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The Cochrane Database of Medical Reviews specializes in finding the consistencies and inconsistencies of the medical research literature across studies. Eighteen different studies have looked at the effects of zinc on colds, and eleven found various statistically significant levels of measurable relief.
When the researchers at Cochrane took a close look at the effects of zinc on colds, they found that taking zinc lozenges, tablets, or syrup at the very first sign of a sore throat or sniffle accelerated healing by a day, and made symptoms less severe.
The study found that children who are given zinc are less likely to need to be given antibiotics, and that they missed fewer days of colds. Adults who take zinc on a regular basis during flu and colds season are less likely to catch a cold.
Cochrane did not find that zinc cures a cold, but that it is more helpful than orange juice, vaporizers, the over the counter remedy Nyquil, and even chicken soup.
The Cochrane Database focuses on results rather than causes. This study did not explain why zinc cures a cold, but researchers believe this is due to some kind of interference with the way the cold virus attaches itself to cells in the nose and throat, and with the way it reproduces itself.Cochrane tends to be conservative, that is, they play down the best results of individual studies. A study published in March 2008 in the the Journal of Infectious Diseases, for instance, found that the results were considerably better than the average of all studies. This clinical trial found that taking zinc at the first sign of symptoms reduced the duration of a cold from seven days to four days, and reduced days with coughing from five to two.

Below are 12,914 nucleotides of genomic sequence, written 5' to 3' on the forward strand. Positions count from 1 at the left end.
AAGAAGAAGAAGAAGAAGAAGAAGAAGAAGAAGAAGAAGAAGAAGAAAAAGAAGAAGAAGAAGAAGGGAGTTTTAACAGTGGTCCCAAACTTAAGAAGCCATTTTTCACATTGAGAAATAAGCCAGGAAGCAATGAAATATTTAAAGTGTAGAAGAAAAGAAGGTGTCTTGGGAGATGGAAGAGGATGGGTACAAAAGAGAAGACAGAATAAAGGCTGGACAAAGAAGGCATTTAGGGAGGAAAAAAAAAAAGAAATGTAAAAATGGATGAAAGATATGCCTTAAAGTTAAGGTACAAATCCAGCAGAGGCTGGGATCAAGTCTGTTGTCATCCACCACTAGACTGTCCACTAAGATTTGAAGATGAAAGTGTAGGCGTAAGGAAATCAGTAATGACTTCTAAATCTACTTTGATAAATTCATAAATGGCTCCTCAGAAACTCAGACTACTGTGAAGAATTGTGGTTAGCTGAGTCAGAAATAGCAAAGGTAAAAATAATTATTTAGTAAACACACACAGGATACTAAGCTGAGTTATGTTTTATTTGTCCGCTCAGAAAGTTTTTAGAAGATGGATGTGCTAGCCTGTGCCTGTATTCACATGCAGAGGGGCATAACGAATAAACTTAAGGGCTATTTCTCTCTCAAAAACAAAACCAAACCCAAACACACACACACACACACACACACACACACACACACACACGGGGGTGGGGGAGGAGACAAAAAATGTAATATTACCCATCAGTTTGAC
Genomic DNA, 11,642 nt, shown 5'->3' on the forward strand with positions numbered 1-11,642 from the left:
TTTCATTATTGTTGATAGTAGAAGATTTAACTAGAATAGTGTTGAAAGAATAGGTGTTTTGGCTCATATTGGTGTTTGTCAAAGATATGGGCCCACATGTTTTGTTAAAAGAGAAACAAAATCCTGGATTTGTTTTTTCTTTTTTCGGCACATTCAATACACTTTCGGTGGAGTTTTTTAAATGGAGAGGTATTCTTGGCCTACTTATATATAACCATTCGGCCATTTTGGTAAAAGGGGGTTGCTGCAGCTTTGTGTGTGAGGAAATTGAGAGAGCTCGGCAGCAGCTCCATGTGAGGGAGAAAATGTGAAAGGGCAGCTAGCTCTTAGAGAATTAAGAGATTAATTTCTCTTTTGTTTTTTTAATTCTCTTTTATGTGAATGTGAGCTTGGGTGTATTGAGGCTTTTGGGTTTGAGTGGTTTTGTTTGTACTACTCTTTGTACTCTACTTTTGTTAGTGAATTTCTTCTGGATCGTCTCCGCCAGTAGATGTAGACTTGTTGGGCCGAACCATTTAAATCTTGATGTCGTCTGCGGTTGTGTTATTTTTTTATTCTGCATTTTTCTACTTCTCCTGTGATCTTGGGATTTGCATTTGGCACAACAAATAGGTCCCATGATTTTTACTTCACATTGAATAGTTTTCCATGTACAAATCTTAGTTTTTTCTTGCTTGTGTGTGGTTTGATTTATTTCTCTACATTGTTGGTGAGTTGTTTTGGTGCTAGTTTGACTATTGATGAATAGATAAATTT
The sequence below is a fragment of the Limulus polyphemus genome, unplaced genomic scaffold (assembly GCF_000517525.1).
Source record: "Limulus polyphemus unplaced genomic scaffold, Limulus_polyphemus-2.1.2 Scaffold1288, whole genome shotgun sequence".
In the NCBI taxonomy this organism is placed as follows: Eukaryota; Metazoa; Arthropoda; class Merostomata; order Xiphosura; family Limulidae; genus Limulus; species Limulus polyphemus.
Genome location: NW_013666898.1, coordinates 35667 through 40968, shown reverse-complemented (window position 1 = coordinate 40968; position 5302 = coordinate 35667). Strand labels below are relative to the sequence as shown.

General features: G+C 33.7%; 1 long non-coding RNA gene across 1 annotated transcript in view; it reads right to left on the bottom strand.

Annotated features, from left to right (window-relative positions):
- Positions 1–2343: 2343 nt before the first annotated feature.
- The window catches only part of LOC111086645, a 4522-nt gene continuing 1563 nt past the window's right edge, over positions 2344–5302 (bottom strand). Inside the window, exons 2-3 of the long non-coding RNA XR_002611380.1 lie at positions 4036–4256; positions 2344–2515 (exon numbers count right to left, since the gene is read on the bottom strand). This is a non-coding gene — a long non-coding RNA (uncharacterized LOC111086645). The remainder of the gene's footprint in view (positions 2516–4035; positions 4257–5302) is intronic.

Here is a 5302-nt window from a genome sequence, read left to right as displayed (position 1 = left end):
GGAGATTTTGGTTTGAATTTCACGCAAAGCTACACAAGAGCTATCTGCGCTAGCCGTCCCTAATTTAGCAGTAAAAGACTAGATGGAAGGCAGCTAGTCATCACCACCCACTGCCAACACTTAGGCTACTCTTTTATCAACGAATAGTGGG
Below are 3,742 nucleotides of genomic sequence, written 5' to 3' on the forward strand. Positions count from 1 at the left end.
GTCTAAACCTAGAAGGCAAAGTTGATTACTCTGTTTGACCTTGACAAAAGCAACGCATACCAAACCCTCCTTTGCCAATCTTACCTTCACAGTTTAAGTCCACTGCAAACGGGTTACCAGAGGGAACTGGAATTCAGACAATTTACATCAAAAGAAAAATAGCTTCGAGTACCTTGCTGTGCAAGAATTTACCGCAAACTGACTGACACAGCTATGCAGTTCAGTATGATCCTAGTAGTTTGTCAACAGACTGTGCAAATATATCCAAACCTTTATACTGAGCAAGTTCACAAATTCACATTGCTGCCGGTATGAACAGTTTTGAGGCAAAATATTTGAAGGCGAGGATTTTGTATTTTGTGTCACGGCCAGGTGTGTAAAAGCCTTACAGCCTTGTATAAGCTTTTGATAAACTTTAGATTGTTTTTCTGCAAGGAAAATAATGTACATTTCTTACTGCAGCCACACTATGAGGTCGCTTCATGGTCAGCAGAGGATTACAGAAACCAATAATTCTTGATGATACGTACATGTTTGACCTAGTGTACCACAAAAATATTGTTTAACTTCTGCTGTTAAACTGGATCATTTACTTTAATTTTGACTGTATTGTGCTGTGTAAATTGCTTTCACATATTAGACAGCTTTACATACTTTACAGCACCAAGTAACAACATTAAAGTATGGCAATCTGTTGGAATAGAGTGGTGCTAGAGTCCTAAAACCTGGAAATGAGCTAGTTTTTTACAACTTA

Another thing that a meta-analysis of studies, such as Cochrane specializes in, cannot do is to tell consumers which brand of zinc is best. And, for zinc, Cochrane did not conclude on an appropriate dosage. But Dr. Ananda Prasad, professor in the department of oncology at Wayne State University School of Medicine in Detroit, and one of most respected researchers of the role of zinc in health, said the most common problem is taking a brand of zinc that has so many other added ingredients that the zinc itself never gets properly absorbed.
Zinc lozenges are usually made from zinc acetate or zinc gluconate. Zinc syrups are usually made with zinc sulfate. The form of zinc for which there is the most research evidence is zinc gluconate, usually taken in a dosage of four or five lozenges a day.
What about zinc lozenges side effects?
There usually aren't any. It's important to suck on the lozenge slowly so all the zinc is absorbed, not chewing the zinc all at once. The more of the zinc is released in the mouth, the more finds its way to the nose and throat, where it is needed most.
The 50 to 65 milligrams of zinc released from the prescribed dose of zinc, ironically, weakens the immune system in the nose and throat rather than strengthening it, but that's part of the cure.
The symptoms of colds are caused by the immune system's attempts to isolate and destroy the virus by inflaming and destroying healthy tissue. Zinc's one-two punch against colds both stops the virus from entering cells and stops the immune system from destroying cells that are still healthy.
There's just one way to go wrong with zinc for colds, and that's trying to snort it up your nose from a nasal spray. In 2008 and 2009, hundreds of people reported losing their sense of smell after using the nasal spray Zicam. Most had this ill effect only after severe pain in the nose and sinuses, which suggests something was wrong with the way the spray was made.
Zicam has been taken off the market, and side effects from using zinc lozenges as directed have not been reported. Make sure the lozenge is made with zinc acetate for best effects.